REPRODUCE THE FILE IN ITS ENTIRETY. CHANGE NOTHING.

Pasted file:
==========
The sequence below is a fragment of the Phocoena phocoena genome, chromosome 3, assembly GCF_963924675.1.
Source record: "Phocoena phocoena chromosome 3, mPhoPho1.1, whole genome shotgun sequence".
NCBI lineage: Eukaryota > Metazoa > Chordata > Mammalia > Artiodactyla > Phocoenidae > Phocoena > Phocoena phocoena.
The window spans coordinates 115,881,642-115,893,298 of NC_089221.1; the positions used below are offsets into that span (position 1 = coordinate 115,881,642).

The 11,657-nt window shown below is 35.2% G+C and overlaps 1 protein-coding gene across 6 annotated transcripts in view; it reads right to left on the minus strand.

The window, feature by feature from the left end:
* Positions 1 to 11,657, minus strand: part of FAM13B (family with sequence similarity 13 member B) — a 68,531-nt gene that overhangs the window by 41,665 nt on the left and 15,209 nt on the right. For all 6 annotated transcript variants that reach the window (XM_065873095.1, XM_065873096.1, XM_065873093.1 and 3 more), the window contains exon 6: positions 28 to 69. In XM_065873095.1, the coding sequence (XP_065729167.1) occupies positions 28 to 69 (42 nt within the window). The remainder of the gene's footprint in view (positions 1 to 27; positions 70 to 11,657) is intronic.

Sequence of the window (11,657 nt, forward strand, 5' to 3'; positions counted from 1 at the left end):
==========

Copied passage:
The sequence below is a fragment of the Phocoena phocoena genome, chromosome 3, assembly GCF_963924675.1.
Source record: "Phocoena phocoena chromosome 3, mPhoPho1.1, whole genome shotgun sequence".
NCBI lineage: Eukaryota > Metazoa > Chordata > Mammalia > Artiodactyla > Phocoenidae > Phocoena > Phocoena phocoena.
The window spans coordinates 115,881,642-115,893,298 of NC_089221.1; the positions used below are offsets into that span (position 1 = coordinate 115,881,642).

The 11,657-nt window shown below is 35.2% G+C and overlaps 1 protein-coding gene across 6 annotated transcripts in view; it reads right to left on the minus strand.

The window, feature by feature from the left end:
* Positions 1 to 11,657, minus strand: part of FAM13B (family with sequence similarity 13 member B) — a 68,531-nt gene that overhangs the window by 41,665 nt on the left and 15,209 nt on the right. For all 6 annotated transcript variants that reach the window (XM_065873095.1, XM_065873096.1, XM_065873093.1 and 3 more), the window contains exon 6: positions 28 to 69. In XM_065873095.1, the coding sequence (XP_065729167.1) occupies positions 28 to 69 (42 nt within the window). The remainder of the gene's footprint in view (positions 1 to 27; positions 70 to 11,657) is intronic.

Sequence of the window (11,657 nt, forward strand, 5' to 3'; positions counted from 1 at the left end):